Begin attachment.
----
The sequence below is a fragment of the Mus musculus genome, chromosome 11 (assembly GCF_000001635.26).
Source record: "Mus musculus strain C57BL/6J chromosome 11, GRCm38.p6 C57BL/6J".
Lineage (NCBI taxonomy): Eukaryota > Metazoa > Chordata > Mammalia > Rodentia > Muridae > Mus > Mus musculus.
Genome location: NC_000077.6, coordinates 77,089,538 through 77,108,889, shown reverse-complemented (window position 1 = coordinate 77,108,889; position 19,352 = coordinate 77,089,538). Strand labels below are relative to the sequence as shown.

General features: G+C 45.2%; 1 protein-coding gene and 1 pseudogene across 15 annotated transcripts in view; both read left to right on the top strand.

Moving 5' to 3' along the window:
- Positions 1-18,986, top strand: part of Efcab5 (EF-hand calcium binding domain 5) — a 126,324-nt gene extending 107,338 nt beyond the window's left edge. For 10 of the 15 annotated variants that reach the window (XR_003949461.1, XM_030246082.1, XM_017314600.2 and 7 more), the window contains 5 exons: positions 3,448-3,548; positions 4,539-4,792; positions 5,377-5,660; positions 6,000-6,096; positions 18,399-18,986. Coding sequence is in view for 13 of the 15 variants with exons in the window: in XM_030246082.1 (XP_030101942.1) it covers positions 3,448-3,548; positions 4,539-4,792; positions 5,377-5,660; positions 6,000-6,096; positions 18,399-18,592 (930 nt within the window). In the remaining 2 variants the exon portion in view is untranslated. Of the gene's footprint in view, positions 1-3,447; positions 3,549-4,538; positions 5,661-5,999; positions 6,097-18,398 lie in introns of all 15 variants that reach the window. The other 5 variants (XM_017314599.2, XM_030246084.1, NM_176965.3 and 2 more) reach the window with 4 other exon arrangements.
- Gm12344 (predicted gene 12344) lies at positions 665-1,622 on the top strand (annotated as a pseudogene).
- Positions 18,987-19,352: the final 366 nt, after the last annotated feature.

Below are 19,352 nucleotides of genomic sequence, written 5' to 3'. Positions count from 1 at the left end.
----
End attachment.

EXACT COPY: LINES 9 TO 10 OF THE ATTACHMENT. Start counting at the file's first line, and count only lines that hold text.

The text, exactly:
- Positions 18,987-19,352: the final 366 nt, after the last annotated feature.

Below are 19,352 nucleotides of genomic sequence, written 5' to 3'. Positions count from 1 at the left end.